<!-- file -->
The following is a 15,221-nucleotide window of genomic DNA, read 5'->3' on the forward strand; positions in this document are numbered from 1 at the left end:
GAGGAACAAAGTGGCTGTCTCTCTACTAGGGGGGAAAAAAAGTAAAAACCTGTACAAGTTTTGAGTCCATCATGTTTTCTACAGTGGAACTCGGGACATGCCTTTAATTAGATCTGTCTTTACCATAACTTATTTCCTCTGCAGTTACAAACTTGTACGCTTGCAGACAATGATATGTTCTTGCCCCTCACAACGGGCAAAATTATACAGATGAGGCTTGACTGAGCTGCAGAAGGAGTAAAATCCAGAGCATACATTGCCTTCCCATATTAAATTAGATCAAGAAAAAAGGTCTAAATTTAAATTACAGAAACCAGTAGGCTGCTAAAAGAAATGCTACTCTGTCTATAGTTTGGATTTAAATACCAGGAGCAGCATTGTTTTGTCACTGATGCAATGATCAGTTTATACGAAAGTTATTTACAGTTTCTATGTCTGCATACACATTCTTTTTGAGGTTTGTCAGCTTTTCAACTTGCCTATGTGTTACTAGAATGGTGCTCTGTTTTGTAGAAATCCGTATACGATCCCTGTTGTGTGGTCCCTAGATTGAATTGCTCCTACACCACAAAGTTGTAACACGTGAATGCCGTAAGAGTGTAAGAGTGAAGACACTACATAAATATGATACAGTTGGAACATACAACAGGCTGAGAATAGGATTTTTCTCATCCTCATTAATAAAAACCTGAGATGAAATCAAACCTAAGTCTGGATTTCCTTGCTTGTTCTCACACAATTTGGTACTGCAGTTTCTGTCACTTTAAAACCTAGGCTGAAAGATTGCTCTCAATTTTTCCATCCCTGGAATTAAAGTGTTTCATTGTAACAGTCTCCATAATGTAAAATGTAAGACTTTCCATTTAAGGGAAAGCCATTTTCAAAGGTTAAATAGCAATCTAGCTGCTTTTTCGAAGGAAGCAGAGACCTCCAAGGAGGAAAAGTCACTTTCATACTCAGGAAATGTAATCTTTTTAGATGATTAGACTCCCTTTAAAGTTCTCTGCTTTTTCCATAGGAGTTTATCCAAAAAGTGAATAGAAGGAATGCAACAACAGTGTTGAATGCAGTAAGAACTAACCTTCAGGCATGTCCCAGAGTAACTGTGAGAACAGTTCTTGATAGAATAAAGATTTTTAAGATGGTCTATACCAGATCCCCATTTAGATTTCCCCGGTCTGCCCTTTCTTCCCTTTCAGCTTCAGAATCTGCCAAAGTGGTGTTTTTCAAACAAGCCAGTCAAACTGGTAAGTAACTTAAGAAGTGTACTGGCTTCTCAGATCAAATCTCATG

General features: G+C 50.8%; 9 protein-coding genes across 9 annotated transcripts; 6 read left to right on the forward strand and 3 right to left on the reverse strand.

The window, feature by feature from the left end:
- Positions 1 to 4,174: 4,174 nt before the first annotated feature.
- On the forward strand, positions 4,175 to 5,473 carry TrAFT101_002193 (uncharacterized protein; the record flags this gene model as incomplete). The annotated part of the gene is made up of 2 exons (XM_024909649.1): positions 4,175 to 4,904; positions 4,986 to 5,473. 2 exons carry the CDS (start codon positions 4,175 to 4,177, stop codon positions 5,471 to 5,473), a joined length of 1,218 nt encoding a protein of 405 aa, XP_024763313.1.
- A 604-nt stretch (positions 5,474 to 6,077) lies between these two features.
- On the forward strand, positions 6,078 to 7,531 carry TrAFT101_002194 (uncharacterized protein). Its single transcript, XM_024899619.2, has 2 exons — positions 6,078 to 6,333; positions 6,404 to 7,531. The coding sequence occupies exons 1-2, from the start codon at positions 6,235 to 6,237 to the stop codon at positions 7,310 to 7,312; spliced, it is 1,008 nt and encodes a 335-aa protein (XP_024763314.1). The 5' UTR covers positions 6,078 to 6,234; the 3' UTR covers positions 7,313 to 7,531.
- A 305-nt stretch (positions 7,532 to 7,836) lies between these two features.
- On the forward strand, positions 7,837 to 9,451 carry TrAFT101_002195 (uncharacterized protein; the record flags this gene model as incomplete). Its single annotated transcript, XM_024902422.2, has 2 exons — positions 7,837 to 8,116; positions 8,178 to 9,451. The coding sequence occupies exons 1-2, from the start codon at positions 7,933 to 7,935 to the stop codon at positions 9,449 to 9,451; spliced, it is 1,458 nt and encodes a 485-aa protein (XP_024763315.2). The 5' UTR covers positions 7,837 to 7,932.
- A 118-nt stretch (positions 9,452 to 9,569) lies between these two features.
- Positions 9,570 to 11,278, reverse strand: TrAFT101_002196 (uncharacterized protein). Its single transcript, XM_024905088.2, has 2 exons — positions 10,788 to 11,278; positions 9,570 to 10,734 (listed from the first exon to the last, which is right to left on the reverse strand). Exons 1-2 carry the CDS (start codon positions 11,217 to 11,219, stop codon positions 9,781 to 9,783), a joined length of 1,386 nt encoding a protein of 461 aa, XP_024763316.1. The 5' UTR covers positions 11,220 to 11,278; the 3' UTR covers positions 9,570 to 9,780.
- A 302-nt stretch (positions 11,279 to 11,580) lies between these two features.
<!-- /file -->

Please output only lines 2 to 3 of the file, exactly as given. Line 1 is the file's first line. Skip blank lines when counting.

GAGGAACAAAGTGGCTGTCTCTCTACTAGGGGGGAAAAAAAGTAAAAACCTGTACAAGTTTTGAGTCCATCATGTTTTCTACAGTGGAACTCGGGACATGCCTTTAATTAGATCTGTCTTTACCATAACTTATTTCCTCTGCAGTTACAAACTTGTACGCTTGCAGACAATGATATGTTCTTGCCCCTCACAACGGGCAAAATTATACAGATGAGGCTTGACTGAGCTGCAGAAGGAGTAAAATCCAGAGCATACATTGCCTTCCCATATTAAATTAGATCAAGAAAAAAGGTCTAAATTTAAATTACAGAAACCAGTAGGCTGCTAAAAGAAATGCTACTCTGTCTATAGTTTGGATTTAAATACCAGGAGCAGCATTGTTTTGTCACTGATGCAATGATCAGTTTATACGAAAGTTATTTACAGTTTCTATGTCTGCATACACATTCTTTTTGAGGTTTGTCAGCTTTTCAACTTGCCTATGTGTTACTAGAATGGTGCTCTGTTTTGTAGAAATCCGTATACGATCCCTGTTGTGTGGTCCCTAGATTGAATTGCTCCTACACCACAAAGTTGTAACACGTGAATGCCGTAAGAGTGTAAGAGTGAAGACACTACATAAATATGATACAGTTGGAACATACAACAGGCTGAGAATAGGATTTTTCTCATCCTCATTAATAAAAACCTGAGATGAAATCAAACCTAAGTCTGGATTTCCTTGCTTGTTCTCACACAATTTGGTACTGCAGTTTCTGTCACTTTAAAACCTAGGCTGAAAGATTGCTCTCAATTTTTCCATCCCTGGAATTAAAGTGTTTCATTGTAACAGTCTCCATAATGTAAAATGTAAGACTTTCCATTTAAGGGAAAGCCATTTTCAAAGGTTAAATAGCAATCTAGCTGCTTTTTCGAAGGAAGCAGAGACCTCCAAGGAGGAAAAGTCACTTTCATACTCAGGAAATGTAATCTTTTTAGATGATTAGACTCCCTTTAAAGTTCTCTGCTTTTTCCATAGGAGTTTATCCAAAAAGTGAATAGAAGGAATGCAACAACAGTGTTGAATGCAGTAAGAACTAACCTTCAGGCATGTCCCAGAGTAACTGTGAGAACAGTTCTTGATAGAATAAAGATTTTTAAGATGGTCTATACCAGATCCCCATTTAGATTTCCCCGGTCTGCCCTTTCTTCCCTTTCAGCTTCAGAATCTGCCAAAGTGGTGTTTTTCAAACAAGCCAGTCAAACTGGTAAGTAACTTAAGAAGTGTACTGGCTTCTCAGATCAAATCTCATG

General features: G+C 50.8%; 9 protein-coding genes across 9 annotated transcripts; 6 read left to right on the forward strand and 3 right to left on the reverse strand.